Dr. Virginia Floyd, an associate professor in the school's department of community health and preventive medicine, said she feels the need for treatment is critical. It's personal for the team at the historically black school. They noted the disproportionate percentage of African Americans diagnosed and dying from the disease.
“Our timeline (for finding treatment) is yesterday,” Floyd said.
In Georgia, the vaccine research is being led by UGA and Emory, which has among the largest vaccine research centers in the nation. The work is being funded by federal research dollars and through private partnerships. President Donald Trump signed a bill in March that included $3 billion for vaccine and therapeutic research. The vaccine research that Hulme is participating in, through a partnership with Kaiser Permanente Washington, is being closely watched.
Emory’s remdesivir work
Any vaccine or treatment must by approved by the FDA. Vaccine research is done through clinical trials, first using animals, to determine does it work, is it safe and does it have limited side effects. Most clinical trials fail, but the hope is something will work with so much research underway across the globe. There’s no current vaccine or federally approved treatment for the disease.
The animal rights group, PETA, has concerns about some research. PETA wrote a letter Monday demanding Emory stop all experiments until it can show that no monkeys have been exposed to or infected with COVID-19. Emory officials said Yerkes National Primate Research Center personnel are taking precautions, including wearing personal protective equipment when in animal areas and social distancing masks in common areas, working split schedules to reduce the potential for disease transmission and watching for any signs of respiratory illness in the animals.
Many of the drugs being researched have been used for studies of horrific diseases such as Ebola, H1N1 and Middle East respiratory syndrome. For researchers, finding something to manage or cure this disease is what they’ve been trained to do. It’s their moment.
For one of those researchers, Emory’s Dr. Aneesh Mehta, there’s little time for rest.
A husband and a father of two young children, Mehta has had four days off in the past two months. Mehta, an associate professor of medicine in Emory’s division of infectious diseases, is part of the global team doing research of remdesivir, which is designed to block the infection of healthy human cells. The study patients received 200 milligrams the first day and 100 milligrams a day for up to 10 days. Last week’s preliminary study showed the median time to recovery was 11 days for patients treated with remdesivir compared with 15 days for those who received a placebo. The mortality rate for patients who received remdesivir was 8% versus 11.6% for the placebo group, Emory said.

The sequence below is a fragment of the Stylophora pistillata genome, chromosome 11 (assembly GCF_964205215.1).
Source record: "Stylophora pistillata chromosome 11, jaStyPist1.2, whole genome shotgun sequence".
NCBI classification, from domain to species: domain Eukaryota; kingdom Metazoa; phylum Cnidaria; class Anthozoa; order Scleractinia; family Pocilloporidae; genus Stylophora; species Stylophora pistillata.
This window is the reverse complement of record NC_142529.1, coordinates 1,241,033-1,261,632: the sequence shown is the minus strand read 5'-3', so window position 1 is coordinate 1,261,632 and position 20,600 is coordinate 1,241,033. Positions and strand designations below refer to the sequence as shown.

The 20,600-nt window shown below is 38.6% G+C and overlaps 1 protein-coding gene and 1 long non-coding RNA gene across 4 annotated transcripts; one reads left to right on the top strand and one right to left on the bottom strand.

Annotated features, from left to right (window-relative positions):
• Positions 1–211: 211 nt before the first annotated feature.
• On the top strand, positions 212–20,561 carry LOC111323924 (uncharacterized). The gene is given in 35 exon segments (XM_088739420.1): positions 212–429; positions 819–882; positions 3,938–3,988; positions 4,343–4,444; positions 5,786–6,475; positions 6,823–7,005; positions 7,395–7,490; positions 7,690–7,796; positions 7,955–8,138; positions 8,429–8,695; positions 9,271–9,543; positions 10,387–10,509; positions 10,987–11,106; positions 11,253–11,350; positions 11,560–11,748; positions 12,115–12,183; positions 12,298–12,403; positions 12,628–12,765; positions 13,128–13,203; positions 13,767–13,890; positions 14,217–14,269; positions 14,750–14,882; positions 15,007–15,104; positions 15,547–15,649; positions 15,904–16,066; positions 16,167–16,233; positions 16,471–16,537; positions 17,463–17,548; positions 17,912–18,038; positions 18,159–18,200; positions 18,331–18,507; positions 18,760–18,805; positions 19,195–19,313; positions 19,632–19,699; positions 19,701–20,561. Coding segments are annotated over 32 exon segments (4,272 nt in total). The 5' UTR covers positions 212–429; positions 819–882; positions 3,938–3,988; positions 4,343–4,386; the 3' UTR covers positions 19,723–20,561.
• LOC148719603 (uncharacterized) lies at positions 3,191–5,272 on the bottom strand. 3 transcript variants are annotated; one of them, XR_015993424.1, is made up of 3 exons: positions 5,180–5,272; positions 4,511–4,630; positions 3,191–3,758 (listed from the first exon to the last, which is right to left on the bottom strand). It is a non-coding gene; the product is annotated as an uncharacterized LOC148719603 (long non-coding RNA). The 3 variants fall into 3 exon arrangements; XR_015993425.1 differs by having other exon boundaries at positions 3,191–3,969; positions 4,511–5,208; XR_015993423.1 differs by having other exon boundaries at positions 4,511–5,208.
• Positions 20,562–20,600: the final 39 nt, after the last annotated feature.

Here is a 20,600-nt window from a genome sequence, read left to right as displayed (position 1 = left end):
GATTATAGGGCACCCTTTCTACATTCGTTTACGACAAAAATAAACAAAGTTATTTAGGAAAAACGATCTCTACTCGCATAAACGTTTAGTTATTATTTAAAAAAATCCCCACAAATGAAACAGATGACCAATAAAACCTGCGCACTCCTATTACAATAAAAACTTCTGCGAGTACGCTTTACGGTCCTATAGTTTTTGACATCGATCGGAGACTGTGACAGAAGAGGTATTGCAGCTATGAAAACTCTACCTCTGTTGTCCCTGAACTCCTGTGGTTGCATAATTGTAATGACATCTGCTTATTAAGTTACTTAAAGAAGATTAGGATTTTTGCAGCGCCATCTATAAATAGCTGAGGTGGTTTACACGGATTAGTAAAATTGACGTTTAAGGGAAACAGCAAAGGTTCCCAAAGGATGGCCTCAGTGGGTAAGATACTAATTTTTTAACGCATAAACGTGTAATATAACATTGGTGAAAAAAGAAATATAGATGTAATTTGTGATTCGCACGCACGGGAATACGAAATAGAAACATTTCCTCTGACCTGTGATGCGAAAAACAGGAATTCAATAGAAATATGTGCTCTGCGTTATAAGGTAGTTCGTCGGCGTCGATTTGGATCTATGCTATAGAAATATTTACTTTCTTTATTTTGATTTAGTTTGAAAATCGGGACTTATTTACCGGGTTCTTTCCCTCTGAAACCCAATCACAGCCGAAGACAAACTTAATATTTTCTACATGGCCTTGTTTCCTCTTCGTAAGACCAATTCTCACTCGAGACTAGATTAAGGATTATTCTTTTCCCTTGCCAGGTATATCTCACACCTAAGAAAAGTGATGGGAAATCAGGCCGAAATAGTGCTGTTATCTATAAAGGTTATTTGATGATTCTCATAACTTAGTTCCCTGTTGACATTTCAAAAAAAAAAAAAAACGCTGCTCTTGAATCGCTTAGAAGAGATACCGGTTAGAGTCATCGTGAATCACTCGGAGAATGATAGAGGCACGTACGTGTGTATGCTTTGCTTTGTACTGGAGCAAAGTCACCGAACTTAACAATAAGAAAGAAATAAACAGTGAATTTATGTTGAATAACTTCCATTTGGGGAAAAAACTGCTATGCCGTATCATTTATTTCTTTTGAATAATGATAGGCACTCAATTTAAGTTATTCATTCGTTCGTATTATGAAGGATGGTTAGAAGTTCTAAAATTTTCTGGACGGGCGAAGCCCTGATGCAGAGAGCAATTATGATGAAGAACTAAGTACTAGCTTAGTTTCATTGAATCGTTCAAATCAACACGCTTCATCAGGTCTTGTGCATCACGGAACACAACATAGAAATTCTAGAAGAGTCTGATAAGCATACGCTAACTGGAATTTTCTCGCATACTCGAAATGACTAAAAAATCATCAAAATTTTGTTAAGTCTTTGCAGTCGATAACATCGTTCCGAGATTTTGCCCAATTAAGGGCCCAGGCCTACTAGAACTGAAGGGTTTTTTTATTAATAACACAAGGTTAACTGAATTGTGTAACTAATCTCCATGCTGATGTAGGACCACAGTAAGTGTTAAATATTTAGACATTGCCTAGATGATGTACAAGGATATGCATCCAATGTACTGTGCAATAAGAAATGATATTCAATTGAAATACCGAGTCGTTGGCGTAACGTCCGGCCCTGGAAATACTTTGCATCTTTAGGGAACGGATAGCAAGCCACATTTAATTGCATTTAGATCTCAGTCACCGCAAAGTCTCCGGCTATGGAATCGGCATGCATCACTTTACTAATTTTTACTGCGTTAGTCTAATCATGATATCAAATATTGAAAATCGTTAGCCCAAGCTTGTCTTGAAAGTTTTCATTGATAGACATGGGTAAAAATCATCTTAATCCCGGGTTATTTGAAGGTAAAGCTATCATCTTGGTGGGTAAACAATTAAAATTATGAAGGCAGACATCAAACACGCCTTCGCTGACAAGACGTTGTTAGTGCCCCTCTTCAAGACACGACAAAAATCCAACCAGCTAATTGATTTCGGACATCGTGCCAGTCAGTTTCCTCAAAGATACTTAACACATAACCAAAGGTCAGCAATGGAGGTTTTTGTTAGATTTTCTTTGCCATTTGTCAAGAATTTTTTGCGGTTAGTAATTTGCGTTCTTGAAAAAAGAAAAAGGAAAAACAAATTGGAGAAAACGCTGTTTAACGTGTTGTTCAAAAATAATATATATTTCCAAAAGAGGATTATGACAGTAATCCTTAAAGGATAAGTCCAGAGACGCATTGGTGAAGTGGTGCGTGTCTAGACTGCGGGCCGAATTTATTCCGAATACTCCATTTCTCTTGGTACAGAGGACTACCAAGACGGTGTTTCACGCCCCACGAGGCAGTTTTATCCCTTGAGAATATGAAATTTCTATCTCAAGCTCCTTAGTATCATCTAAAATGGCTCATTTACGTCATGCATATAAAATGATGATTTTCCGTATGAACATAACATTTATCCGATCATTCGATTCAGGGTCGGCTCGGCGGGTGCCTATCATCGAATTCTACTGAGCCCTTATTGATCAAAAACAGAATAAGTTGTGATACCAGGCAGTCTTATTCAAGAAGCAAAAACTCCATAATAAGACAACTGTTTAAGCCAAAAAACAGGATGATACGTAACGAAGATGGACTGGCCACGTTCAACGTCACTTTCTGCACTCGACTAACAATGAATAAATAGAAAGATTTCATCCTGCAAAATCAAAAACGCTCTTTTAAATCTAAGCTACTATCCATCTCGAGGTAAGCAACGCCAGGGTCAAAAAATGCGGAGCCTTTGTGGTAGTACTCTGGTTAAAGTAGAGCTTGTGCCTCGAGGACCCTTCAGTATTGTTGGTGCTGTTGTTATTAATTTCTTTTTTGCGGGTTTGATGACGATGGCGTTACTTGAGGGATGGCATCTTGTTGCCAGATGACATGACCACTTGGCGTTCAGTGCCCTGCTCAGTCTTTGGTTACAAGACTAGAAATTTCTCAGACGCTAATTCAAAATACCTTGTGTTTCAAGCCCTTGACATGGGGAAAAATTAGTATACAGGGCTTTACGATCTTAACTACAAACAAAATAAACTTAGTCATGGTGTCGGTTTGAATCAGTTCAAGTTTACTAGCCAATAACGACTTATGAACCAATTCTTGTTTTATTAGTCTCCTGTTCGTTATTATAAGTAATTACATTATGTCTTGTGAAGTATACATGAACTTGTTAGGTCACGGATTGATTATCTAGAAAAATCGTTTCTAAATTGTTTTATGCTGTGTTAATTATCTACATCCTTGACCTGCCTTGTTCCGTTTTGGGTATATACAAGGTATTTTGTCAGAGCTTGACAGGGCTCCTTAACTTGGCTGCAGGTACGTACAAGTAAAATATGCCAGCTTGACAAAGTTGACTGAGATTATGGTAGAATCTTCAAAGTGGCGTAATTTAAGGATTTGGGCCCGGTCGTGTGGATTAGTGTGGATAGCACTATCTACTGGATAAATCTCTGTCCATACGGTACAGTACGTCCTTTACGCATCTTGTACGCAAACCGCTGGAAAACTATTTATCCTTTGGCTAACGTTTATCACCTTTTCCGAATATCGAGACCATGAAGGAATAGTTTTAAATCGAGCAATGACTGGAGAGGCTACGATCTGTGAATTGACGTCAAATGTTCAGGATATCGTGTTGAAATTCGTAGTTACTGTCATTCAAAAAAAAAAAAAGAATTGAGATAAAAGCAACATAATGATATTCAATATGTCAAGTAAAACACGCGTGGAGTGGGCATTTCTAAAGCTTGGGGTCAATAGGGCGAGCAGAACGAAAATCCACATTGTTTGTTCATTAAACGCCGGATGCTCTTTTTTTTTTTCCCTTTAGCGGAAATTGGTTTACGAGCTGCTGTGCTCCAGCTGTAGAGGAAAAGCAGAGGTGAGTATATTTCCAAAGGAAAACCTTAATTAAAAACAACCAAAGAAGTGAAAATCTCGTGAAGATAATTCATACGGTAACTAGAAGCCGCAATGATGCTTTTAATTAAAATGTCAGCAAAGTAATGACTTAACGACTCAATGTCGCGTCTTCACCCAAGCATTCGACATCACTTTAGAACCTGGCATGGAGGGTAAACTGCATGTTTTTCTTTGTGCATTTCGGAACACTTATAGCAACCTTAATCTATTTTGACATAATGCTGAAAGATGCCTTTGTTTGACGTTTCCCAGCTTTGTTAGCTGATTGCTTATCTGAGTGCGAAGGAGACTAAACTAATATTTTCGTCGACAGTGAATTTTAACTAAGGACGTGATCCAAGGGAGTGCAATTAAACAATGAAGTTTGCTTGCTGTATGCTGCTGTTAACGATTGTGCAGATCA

Emory is also determining how remdesivir works with other drugs to combat the disease. Mehta cautions their remdesivir work needs more research. Separate remdesivir testing by Chinese researchers has found less positive results. The Chinese study had fewer patients.
As the nation completes its second month in a shelter in place from the pandemic, it feels like the disease has been here forever, but there is still little researchers know about COVID-19 and there are questions, like whether cases will spike again this summer or fall.
Ross, who has been doing vaccine work for 25 years, has similar questions, and a practical concern. His team at UGA, which includes graduate students, is on pace to run out of some personal protective equipment by mid-June.
“If we run out of PPE, we have to stop our work,” Ross said before leading a reporter and photojournalist inside a research lab.
Ross said the vendor they use is the same used by many researchers. PPE donations are welcome, he said.
Shows is creating a list of needs from researchers. They include high-resolution microscopes and imaging equipment. They hope to get state funding for some items when the new budget year begins July 1. The Morehouse School of Medicine team said it could use more lab space, researchers and money. Drug Innovation Ventures at Emory (DRIVE), a not-for-profit biotechnology company owned by the university that was created to discover and develop antiviral drugs, created a GoFundMe page for fundraising.
‘A long road’
The UGA teams working with Ross operate in shifts. Some from 8 a.m. to early afternoons. Others from noon to dusk.
“Every day is a very long day right now,” said Ross, who often ends his comments with a chuckle.
The labs are often loud and noisy. Many team members are graduate students, eager to help and to do something productive away from home.
UGA announced in late September it is leading a federally funded effort to develop a new, more advanced flu vaccine to protect against multiple strains of the virus in a single dose. Ross, the lead researcher, is now trying to apply the same strategies to create a respiratory vaccine for influenza and the novel coronavirus.
Ross is studying three potential vaccines, using computer algorithms to determine the best approach. One is with EpiVax, a Providence, Rhode Island-based biotech company. Another is with Vaxine, an Australia-based biotech firm. The third is in house.
The teams are hoping its vaccine will stimulate the body to make antibodies that will neutralize the virus when a person is exposed. Ross said it will be several months before his team has results that show which vaccine may work best. He believes it will be about a year before they have a serious vaccine contender. Finding a vaccine, he said, would be “fantastic,” but he tempers expectations.
“It’s a long road,” he said.
Emory researchers speak similarly about timelines. Dr. Rafi Ahmed, its vaccine center director, said it is trying to create a vaccine with cellular and humoral immunity capabilities, meaning it can kill the virally infected cells and can create a good antibody response. Ahmed said it may take time, but he understands the need for a breakthrough.
“We badly need a vaccine,” he said.
Hulme, the Emory vaccine patient, learned about the study through the neighborhood app Nextdoor, and from his ex-wife, who encouraged him to volunteer.
Hulme did his homework and went through the screening process, which included giving blood samples. His second and final injection is scheduled for mid-May.
So far, he said, no side effects.
“To take part in one small piece of this is a honor,” he said.